Smoothies are a great way to enjoy the nutrition as well as fibre of fruit and vegetables in a delicious drink. Think of the joy from drinking milk shakes when you were younger, but good for you and filling too! The more fibre in the glass, the more full you will feel!
Use a high-speed blender to get a finely blended smoothie, especially if you include some greens in the mix. Make sure you enter our giveaway to get your own single-serve blender for an awesome smoothie!
Skip the refined sugar, maple syrup, or honey. Go au naturel: dates and frozen overripe bananas add more body to your smoothie with a natural sweetness, plus lots of fibre and nutrition.
We love adding spinach and dark greens to smoothies, but mixing greens with strawberries does not make a beautiful smoothie. To make green smoothies visually more appealing, try adding some frozen wild blueberries (they’re the smaller ones) to add a deep purple. This will hide the colour that greens would make when mixed with red fruit.
Smoothies are a great way to get your nutrients in after a big workout. Replenish your body with protein from some nuts, protein powder, a splash of soymilk, or even watermelon! Did you know that watermelon has electrolytes which support cardiovascular health and muscle recovery?
Do you prefer your smoothies thick or thin?
For a thin smoothie that’s easy to drink, use fresh and/or refrigerated fruit and use a liquid like coconut water or unsweetened orange juice. Add a bit of ice for a cold temperature and sip away!
For a thick smoothie, use frozen fruit: frozen watermelon, mango, pineapple, blueberries, strawberries and bananas will all add body to your smoothie without adding ice. You may need some liquids like almond milk, coconut water, or acai berry juice to get your blender moving, but you can add a dollop of Greek yogurt to make it luxurious and creamy.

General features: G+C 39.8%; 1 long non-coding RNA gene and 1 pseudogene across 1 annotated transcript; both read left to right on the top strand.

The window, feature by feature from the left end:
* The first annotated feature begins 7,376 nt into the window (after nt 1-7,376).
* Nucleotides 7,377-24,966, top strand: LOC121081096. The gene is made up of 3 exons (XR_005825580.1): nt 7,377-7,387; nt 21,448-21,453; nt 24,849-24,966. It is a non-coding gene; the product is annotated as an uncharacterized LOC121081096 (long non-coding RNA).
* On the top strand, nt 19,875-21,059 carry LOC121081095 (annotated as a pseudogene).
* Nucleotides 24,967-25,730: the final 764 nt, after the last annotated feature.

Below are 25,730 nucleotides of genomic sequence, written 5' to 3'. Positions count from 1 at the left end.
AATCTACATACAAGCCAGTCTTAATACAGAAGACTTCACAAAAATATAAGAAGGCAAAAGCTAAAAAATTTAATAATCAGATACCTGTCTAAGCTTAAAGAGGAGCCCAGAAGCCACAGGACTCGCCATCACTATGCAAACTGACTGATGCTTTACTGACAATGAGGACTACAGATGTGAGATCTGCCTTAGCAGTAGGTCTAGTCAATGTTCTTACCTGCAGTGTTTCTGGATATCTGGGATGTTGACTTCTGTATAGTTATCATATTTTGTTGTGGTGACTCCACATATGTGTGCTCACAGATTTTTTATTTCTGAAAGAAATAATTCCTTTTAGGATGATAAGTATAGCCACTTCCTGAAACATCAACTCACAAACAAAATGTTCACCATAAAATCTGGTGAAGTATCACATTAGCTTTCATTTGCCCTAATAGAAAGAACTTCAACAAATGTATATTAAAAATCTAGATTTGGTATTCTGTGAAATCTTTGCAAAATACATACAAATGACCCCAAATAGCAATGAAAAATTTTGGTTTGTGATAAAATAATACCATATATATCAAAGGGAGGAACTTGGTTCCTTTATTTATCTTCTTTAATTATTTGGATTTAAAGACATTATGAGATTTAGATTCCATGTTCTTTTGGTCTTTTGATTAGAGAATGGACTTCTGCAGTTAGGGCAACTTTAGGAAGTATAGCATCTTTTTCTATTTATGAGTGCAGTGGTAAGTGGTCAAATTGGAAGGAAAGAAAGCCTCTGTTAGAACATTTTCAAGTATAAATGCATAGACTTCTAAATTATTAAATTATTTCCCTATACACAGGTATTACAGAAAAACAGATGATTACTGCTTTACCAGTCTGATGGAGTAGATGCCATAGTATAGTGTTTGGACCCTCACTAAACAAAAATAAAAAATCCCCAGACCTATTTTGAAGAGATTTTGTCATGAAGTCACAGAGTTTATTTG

Just like a milkshake
Make your smoothie feel like a milkshake with frozen fruit! Instead of adding a cube of ice, try adding frozen watermelon or bananas! It won’t water down your juice and at the end, and it adds flavour plus a health benefit.
Martha P. Tarazona-Díaz, Fernando Alacid, María Carrasco, Ignacio Martínez, and Encarna Aguayo.
“Watermelon Juice: Potential Functional Drink for Sore Muscle Relief in Athletes.” Journal of Agricutural and Food Chemistry, July 17, 2013. http://pubs.acs.org/doi/abs/10.1021/jf400964r
R. Andrew Shanely, David C. Nieman, Amy M. Knab, Penelope Perkins-Veazie, Dru Henson, Lynn Cialdella-Kam, Wei Sha and Mary Pat Meaney. “Comparison of Watermelon and Carbohydrate Beverage on Exercise-Induced Oxidative Stress, Inflammation, and Immune Dysfunction, and Augmentation Index.” The Journal of the Federation of American Societies for Experimental Biology, April 2013. http://www.fasebj.org/cgi/content/meeting_abstract/27/1_MeetingAbstracts/1076.6?sid=5d213fbb-ec73-48f6-b612-a86d33bbbc47
Arturo Figueroa, Alexei Wong and Roy Kalfon. “Effects of Watermelon Supplementation on Aortic Hemodynamic Responses to the Cold Pressor Test in Obese Hypertensive Adults.” American Journal of Hypertension, February 26, 2014. http://ajh.oxfordjournals.org/content/early/2014/02/25/ajh.hpt295.abstract